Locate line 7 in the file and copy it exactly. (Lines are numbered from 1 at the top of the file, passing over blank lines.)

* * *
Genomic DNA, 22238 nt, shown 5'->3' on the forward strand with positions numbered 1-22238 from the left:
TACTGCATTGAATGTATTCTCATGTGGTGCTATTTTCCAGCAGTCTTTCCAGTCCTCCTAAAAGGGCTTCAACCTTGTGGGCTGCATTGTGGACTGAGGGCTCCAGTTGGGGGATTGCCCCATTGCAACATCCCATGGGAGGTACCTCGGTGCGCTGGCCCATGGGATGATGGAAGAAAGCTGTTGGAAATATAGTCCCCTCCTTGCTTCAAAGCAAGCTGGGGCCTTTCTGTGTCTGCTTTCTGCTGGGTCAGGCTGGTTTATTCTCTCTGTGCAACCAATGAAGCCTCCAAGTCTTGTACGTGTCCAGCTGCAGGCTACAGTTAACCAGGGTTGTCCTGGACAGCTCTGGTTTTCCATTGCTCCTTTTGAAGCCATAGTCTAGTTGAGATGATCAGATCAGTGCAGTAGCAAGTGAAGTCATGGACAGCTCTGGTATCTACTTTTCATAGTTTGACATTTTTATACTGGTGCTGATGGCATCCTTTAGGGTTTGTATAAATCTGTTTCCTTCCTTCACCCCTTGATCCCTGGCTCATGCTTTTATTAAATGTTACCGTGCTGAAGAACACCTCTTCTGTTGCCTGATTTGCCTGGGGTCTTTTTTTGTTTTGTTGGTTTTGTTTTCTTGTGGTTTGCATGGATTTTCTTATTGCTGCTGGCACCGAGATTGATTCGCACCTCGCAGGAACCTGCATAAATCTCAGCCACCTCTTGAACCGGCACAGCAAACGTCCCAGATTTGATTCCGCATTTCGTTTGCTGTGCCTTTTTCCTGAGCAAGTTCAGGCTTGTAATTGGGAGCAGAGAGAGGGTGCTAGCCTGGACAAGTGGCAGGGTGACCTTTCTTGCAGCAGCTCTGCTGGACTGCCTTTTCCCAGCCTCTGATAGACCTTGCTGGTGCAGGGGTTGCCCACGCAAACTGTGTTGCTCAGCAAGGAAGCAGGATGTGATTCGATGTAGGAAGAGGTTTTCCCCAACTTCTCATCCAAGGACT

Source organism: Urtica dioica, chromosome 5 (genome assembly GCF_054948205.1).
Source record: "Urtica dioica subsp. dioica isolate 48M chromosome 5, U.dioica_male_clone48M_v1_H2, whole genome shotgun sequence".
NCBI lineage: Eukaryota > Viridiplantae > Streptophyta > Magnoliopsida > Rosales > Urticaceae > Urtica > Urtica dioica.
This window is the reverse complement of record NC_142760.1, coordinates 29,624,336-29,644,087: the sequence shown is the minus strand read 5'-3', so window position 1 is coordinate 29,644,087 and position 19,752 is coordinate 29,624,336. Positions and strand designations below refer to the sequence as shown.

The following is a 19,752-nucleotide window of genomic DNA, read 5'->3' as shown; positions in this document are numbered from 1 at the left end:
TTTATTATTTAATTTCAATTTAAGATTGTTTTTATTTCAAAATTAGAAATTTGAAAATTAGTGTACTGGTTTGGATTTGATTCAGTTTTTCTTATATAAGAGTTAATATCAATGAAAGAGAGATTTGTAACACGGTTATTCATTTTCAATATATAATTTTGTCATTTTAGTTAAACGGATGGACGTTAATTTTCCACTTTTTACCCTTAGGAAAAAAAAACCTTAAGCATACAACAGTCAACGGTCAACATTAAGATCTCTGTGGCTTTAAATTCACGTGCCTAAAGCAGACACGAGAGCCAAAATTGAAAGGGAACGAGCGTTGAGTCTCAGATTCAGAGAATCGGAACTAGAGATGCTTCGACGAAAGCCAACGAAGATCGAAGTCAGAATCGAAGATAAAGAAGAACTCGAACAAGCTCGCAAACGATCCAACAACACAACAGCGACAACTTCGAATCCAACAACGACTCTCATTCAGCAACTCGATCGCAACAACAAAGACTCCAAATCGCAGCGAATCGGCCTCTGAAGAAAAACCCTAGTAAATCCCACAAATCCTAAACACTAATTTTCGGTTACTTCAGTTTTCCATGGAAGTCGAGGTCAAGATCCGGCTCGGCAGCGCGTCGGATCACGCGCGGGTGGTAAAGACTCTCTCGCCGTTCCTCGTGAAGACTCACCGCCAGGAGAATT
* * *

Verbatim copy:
The following is a 19,752-nucleotide window of genomic DNA, read 5'->3' as shown; positions in this document are numbered from 1 at the left end: